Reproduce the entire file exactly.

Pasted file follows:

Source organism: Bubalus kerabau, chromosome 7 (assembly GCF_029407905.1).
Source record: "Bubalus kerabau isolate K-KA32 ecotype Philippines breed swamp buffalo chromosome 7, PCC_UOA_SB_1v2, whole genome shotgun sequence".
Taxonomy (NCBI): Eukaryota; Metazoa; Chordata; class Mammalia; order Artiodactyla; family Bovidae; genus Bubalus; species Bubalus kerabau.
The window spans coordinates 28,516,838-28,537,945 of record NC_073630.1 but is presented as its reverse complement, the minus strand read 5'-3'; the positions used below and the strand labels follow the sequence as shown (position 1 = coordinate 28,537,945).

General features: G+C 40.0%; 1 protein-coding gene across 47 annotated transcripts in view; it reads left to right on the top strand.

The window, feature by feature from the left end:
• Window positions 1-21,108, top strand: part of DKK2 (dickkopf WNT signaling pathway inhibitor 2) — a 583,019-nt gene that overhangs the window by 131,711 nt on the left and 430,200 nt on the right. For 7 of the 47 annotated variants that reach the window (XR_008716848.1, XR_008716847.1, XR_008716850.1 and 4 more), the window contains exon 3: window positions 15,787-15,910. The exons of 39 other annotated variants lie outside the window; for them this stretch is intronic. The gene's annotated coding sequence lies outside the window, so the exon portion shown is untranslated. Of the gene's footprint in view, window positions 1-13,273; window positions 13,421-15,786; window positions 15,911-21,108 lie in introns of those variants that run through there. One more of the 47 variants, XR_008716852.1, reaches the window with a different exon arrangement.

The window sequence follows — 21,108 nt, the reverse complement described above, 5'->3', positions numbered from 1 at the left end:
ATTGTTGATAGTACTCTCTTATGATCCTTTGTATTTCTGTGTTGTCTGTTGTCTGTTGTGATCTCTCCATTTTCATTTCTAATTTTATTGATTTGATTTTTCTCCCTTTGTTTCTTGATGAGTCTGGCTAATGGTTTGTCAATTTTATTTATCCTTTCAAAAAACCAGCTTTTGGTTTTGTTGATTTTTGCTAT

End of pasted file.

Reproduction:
Source organism: Bubalus kerabau, chromosome 7 (assembly GCF_029407905.1).
Source record: "Bubalus kerabau isolate K-KA32 ecotype Philippines breed swamp buffalo chromosome 7, PCC_UOA_SB_1v2, whole genome shotgun sequence".
Taxonomy (NCBI): Eukaryota; Metazoa; Chordata; class Mammalia; order Artiodactyla; family Bovidae; genus Bubalus; species Bubalus kerabau.
The window spans coordinates 28,516,838-28,537,945 of record NC_073630.1 but is presented as its reverse complement, the minus strand read 5'-3'; the positions used below and the strand labels follow the sequence as shown (position 1 = coordinate 28,537,945).

General features: G+C 40.0%; 1 protein-coding gene across 47 annotated transcripts in view; it reads left to right on the top strand.

The window, feature by feature from the left end:
• Window positions 1-21,108, top strand: part of DKK2 (dickkopf WNT signaling pathway inhibitor 2) — a 583,019-nt gene that overhangs the window by 131,711 nt on the left and 430,200 nt on the right. For 7 of the 47 annotated variants that reach the window (XR_008716848.1, XR_008716847.1, XR_008716850.1 and 4 more), the window contains exon 3: window positions 15,787-15,910. The exons of 39 other annotated variants lie outside the window; for them this stretch is intronic. The gene's annotated coding sequence lies outside the window, so the exon portion shown is untranslated. Of the gene's footprint in view, window positions 1-13,273; window positions 13,421-15,786; window positions 15,911-21,108 lie in introns of those variants that run through there. One more of the 47 variants, XR_008716852.1, reaches the window with a different exon arrangement.

The window sequence follows — 21,108 nt, the reverse complement described above, 5'->3', positions numbered from 1 at the left end:
ATTGTTGATAGTACTCTCTTATGATCCTTTGTATTTCTGTGTTGTCTGTTGTCTGTTGTGATCTCTCCATTTTCATTTCTAATTTTATTGATTTGATTTTTCTCCCTTTGTTTCTTGATGAGTCTGGCTAATGGTTTGTCAATTTTATTTATCCTTTCAAAAAACCAGCTTTTGGTTTTGTTGATTTTTGCTAT